Are you following the software best practice?

Each 3D printing software package is slightly different, and each has a different best practice. Whether you're using a software intended for beginners or the latest in high-quality industrial design, make sure you've spent time studying and honing your experience on this software. This can not only save time and open up new possibilities in the design phase, but it can help spare frustration later on as well as minimize wasted print runs.

How to design a 3D print model for HP Multi Jet Fusion

As with other 3D printing technologies, there are a set of recommendations for how to design a 3D print model for HP Multi Jet Fusion (MJF) technology to ensure parts and features are printed to specification. Below are some of the main things to consider – validated with HP 3D High Reusability PA 12, PA 12 GB and PA 11 materials1:

Figure 1. Minimum wall thickness

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Wall thickness for 3D printing

In general, when you’re creating a 3D design, the minimum recommended wall thickness is 0.3mm for short walls oriented in the XY plane, and 0.5mm for short walls oriented in the Z direction.

Figure 2. Cantilevers

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Cantilevers for 3D printing

When printing a cantilever, the minimum wall thickness depends on the aspect ratio, which is the length divided by the width. For a cantilever with a width of less than 1mm, the aspect ratio should be less than 1. There are no specific recommendations for widths of 1mm or larger, but for parts with a high aspect ratio, it is recommended to increase the wall thickness or to add ribs or fillets to reinforce the part.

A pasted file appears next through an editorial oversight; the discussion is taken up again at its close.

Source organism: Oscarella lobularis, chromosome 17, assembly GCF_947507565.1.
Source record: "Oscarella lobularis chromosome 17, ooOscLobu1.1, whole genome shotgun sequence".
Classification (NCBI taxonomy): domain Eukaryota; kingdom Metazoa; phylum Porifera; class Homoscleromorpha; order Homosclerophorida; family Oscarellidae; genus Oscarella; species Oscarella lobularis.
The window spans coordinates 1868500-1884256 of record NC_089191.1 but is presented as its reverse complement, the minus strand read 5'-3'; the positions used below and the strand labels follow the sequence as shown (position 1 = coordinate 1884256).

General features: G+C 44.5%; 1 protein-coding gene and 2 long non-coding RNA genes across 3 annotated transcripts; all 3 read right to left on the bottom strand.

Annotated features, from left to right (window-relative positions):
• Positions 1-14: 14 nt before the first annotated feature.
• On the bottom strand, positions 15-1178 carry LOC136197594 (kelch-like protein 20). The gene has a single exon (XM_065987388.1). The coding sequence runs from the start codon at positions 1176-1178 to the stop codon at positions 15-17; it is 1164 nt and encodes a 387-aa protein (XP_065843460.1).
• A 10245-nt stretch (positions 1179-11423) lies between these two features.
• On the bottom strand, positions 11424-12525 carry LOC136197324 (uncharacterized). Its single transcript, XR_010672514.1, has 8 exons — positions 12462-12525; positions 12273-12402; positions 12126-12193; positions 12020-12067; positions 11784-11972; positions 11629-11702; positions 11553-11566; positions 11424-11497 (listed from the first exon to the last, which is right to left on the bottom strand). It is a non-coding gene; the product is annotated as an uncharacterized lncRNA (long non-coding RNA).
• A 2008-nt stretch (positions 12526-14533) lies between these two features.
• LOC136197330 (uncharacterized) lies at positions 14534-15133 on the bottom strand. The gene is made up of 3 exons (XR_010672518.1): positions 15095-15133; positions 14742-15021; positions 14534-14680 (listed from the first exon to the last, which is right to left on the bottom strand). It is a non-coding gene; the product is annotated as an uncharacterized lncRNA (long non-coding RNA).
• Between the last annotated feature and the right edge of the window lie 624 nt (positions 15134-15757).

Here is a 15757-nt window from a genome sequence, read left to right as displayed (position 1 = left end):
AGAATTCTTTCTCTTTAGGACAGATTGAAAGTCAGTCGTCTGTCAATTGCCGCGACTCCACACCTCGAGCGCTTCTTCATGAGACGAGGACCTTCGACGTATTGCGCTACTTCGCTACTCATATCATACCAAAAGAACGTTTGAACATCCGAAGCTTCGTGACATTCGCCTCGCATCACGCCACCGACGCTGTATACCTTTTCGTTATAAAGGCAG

Figure 3. Minimum gap between connecting parts

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Connecting parts when 3D printing

Sometimes a pair of printed parts need to fit together to form the final application. To ensure correct assembly, a good starting point would be to leave a gap between the interface areas of these parts of 0.4 mm (+/- 0.2 mm for each part).

Figure 4. Minimum gap between moving parts

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3D printing with moving parts

As a general rule, spacing and clearance between faces of printed as assemblies should be a minimum of 0.7mm. Parts with walls with a minimum thickness of 30mm should have a larger gap between each side to ensure proper performance. For parts with walls that are thinner than 3mm, the clearance between parts printed as assemblies can be as low as 0.3mm, but this depends on the design and testing may be necessary to ensure quality performance.

Figure 5. Part categories susceptible to shrinkage-induced warpage (a) include: thin and long parts (b), parts with abrupt changes in cross-sections (c), and thin curved surfaces (d) 

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3D printing thin or long parts

Thin and long parts are susceptible to non-uniform cooling, which may cause uneven shrinkage along the printed part, creating a distortion in a certain direction that deviates from the nominal shape.  As a rule of thumb, any part with an aspect ratio higher than 10:1, or any part with an abrupt change in its cross-section or a predominantly long and thin curved segment is susceptible to exhibiting warpage as shown in the image below:

Figure 6. Warpage mitigation strategies

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To minimize the possibility of this deformation, there are several recommendations to keep in mind when designing the part:

  • Increase the thickness of long walls to reduce their aspect ratios
  • Avoid ridges and ribs on large, flat areas